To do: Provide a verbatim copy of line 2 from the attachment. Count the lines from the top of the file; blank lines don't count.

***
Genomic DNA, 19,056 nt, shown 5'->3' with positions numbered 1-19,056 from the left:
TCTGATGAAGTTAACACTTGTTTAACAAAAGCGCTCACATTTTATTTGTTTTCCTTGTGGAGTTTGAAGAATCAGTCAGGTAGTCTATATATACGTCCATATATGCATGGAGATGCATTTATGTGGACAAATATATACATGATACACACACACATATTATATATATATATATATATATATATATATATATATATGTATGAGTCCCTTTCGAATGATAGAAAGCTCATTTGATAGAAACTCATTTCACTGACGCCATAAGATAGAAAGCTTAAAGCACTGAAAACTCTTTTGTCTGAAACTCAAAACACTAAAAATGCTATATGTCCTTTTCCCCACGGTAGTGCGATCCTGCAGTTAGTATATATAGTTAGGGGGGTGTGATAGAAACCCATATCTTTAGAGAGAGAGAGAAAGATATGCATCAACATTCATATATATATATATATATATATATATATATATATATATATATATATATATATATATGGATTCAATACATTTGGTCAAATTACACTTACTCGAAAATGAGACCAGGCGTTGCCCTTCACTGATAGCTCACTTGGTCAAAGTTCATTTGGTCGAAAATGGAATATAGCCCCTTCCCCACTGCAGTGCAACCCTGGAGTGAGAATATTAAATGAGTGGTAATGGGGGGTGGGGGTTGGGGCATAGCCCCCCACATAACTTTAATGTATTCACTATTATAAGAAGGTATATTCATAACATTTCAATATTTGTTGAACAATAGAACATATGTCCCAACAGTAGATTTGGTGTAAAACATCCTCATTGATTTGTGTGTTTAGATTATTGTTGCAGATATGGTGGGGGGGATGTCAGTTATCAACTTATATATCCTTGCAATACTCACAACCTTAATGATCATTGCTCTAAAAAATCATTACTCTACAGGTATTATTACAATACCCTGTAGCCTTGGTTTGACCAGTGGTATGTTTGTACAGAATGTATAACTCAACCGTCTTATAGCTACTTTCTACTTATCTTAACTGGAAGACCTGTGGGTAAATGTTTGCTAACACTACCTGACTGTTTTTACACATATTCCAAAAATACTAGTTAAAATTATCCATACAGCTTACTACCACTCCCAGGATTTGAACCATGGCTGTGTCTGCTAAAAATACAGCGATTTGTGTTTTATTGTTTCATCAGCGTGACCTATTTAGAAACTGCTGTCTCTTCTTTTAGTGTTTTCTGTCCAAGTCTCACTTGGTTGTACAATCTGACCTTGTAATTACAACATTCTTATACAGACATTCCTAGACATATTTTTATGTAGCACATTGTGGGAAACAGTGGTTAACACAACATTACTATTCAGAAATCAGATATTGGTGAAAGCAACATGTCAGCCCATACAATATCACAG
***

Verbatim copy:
TCTGATGAAGTTAACACTTGTTTAACAAAAGCGCTCACATTTTATTTGTTTTCCTTGTGGAGTTTGAAGAATCAGTCAGGTAGTCTATATATACGTCCATATATGCATGGAGATGCATTTATGTGGACAAATATATACATGATACACACACACATATTATATATATATATATATATATATATATATATATATATGTATGAGTCCCTTTCGAATGATAGAAAGCTCATTTGATAGAAACTCATTTCACTGACGCCATAAGATAGAAAGCTTAAAGCACTGAAAACTCTTTTGTCTGAAACTCAAAACACTAAAAATGCTATATGTCCTTTTCCCCACGGTAGTGCGATCCTGCAGTTAGTATATATAGTTAGGGGGGTGTGATAGAAACCCATATCTTTAGAGAGAGAGAGAAAGATATGCATCAACATTCATATATATATATATATATATATATATATATATATATATATATATATATATATATATGGATTCAATACATTTGGTCAAATTACACTTACTCGAAAATGAGACCAGGCGTTGCCCTTCACTGATAGCTCACTTGGTCAAAGTTCATTTGGTCGAAAATGGAATATAGCCCCTTCCCCACTGCAGTGCAACCCTGGAGTGAGAATATTAAATGAGTGGTAATGGGGGGTGGGGGTTGGGGCATAGCCCCCCACATAACTTTAATGTATTCACTATTATAAGAAGGTATATTCATAACATTTCAATATTTGTTGAACAATAGAACATATGTCCCAACAGTAGATTTGGTGTAAAACATCCTCATTGATTTGTGTGTTTAGATTATTGTTGCAGATATGGTGGGGGGGATGTCAGTTATCAACTTATATATCCTTGCAATACTCACAACCTTAATGATCATTGCTCTAAAAAATCATTACTCTACAGGTATTATTACAATACCCTGTAGCCTTGGTTTGACCAGTGGTATGTTTGTACAGAATGTATAACTCAACCGTCTTATAGCTACTTTCTACTTATCTTAACTGGAAGACCTGTGGGTAAATGTTTGCTAACACTACCTGACTGTTTTTACACATATTCCAAAAATACTAGTTAAAATTATCCATACAGCTTACTACCACTCCCAGGATTTGAACCATGGCTGTGTCTGCTAAAAATACAGCGATTTGTGTTTTATTGTTTCATCAGCGTGACCTATTTAGAAACTGCTGTCTCTTCTTTTAGTGTTTTCTGTCCAAGTCTCACTTGGTTGTACAATCTGACCTTGTAATTACAACATTCTTATACAGACATTCCTAGACATATTTTTATGTAGCACATTGTGGGAAACAGTGGTTAACACAACATTACTATTCAGAAATCAGATATTGGTGAAAGCAACATGTCAGCCCATACAATATCACAG